CCTV crackdown on the fly-tippers
Action after clean-up bill nears £900k
Council chiefs are getting tough on flytippers after it was revealed the annual bill to clean up after them weighs in at almost £900,000.
New CCTV cameras are being deployed across North Lanarkshire in a bid to identify the menaces who are causing a hazard in communities.
The devices will be used at areas where fly-tipping is already a problem, and £115,000 is being spent on the fixed and mobile cameras.
Heavy fines, and even a stretch in prison, are some of the punishments available for serious offences.
And barriers will also be placed at some sites to prevent vehicles getting access.
“There is simply no excuse for fly tipping; it’s a crime, it creates a mess in our communities and it can cause health and environmental problems,” explains Councillor Michael Mcpake, Convener of the Infrastructure Committee.
“Every year the council has to spend almost £900,000 to clean up fly tipping from our land and local streets.
“That is a waste of public money, which could be spent on local services and improving North Lanarkshire.
“I want to reassure residents that we take fly-tipping very seriously, and we will investigate and prosecute anyone caught dumping rubbish illegally.
“In some cases, it is people who can’t be bothered to take their rubbish to a recycling centre or book a special uplift; in others, it’s businesses claiming to dispose of household rubbish for a fee but who actually just dump it.”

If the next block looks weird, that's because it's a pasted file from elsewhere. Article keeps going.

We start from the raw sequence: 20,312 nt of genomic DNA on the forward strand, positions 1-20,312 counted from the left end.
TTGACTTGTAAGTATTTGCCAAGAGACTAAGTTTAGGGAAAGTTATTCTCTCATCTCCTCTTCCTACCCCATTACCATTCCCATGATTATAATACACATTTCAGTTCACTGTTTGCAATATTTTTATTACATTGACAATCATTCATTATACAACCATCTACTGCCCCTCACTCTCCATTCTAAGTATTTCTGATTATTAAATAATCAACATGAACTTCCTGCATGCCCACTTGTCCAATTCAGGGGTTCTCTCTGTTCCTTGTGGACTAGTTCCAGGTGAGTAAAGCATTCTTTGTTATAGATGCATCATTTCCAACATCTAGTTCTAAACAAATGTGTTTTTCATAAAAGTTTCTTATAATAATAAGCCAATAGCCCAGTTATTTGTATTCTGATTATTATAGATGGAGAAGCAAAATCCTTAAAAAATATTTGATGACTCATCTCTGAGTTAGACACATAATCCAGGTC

Anyone caught fly-tipping domestic waste faces a Fixed Penalty Notice of £200, and for serious offences this increases to £40,000 and/or two years in prison.
The council will also place large concrete barriers on sites it owns to prevent vehicles gaining access to dump materials illegally, while new signs at key locations will highlight the penalties.
Councillor Mcpake added: “Whoever is responsible for fly tipping, we will take action against them.
“We’re asking residents to help by reporting any incidents of fly tipping, giving as many details of the people and vehicles involved, and we will pursue them.
“North Lanarkshire is a great place to live and work, and we want to keep it clean and safe for everyone.”
Residents can dispose of household rubbish at one of the council’s household waste recycling centres or by booking a special uplift.
Each household is entitled to three free uplifts each year.
To report fly-tipping or book a special uplift, call Northline on 01698 403100 or go to the council’s web site at www. northlanarkshire.gov.uk.
The council says that their officers are aware of adverts appearing on social media offering to dispose of waste for a fee.
Their advice is that these are often unregistered companies who then dump the material illegally, and the recommendation is not to use these services.